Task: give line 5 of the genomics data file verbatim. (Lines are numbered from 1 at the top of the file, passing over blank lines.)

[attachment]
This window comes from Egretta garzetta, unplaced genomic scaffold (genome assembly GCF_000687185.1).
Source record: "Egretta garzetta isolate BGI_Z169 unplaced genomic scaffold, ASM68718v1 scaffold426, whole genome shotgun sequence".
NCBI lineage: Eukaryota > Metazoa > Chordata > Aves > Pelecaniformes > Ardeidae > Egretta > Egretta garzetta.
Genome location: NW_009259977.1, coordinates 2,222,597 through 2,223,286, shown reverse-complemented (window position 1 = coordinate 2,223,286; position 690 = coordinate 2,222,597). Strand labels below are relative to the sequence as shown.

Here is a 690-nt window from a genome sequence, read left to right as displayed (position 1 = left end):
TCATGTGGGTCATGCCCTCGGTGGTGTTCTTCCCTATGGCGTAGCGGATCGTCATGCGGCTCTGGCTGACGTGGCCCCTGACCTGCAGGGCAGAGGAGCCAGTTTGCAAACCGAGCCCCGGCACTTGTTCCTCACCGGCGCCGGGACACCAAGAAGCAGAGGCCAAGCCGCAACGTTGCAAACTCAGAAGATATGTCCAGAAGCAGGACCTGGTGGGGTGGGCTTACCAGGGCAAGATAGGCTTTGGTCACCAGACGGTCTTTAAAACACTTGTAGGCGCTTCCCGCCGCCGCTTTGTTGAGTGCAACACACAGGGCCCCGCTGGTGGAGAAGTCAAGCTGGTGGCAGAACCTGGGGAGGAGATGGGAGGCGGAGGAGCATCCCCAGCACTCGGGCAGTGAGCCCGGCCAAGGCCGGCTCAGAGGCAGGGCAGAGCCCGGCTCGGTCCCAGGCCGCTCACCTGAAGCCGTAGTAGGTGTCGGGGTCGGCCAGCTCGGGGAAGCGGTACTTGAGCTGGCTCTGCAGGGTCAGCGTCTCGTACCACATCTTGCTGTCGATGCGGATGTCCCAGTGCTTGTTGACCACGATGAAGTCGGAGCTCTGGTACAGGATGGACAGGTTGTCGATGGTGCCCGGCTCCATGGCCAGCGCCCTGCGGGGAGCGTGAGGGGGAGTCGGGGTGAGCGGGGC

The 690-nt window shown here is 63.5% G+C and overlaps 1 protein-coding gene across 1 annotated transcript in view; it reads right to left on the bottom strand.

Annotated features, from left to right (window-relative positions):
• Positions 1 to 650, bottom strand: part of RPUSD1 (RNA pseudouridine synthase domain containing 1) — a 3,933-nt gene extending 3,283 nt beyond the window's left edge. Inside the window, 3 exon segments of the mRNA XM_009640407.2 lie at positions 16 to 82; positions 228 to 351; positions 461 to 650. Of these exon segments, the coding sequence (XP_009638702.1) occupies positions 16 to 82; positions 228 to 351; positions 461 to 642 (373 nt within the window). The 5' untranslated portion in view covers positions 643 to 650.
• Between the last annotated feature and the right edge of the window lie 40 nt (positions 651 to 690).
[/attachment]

Here is a 690-nt window from a genome sequence, read left to right as displayed (position 1 = left end):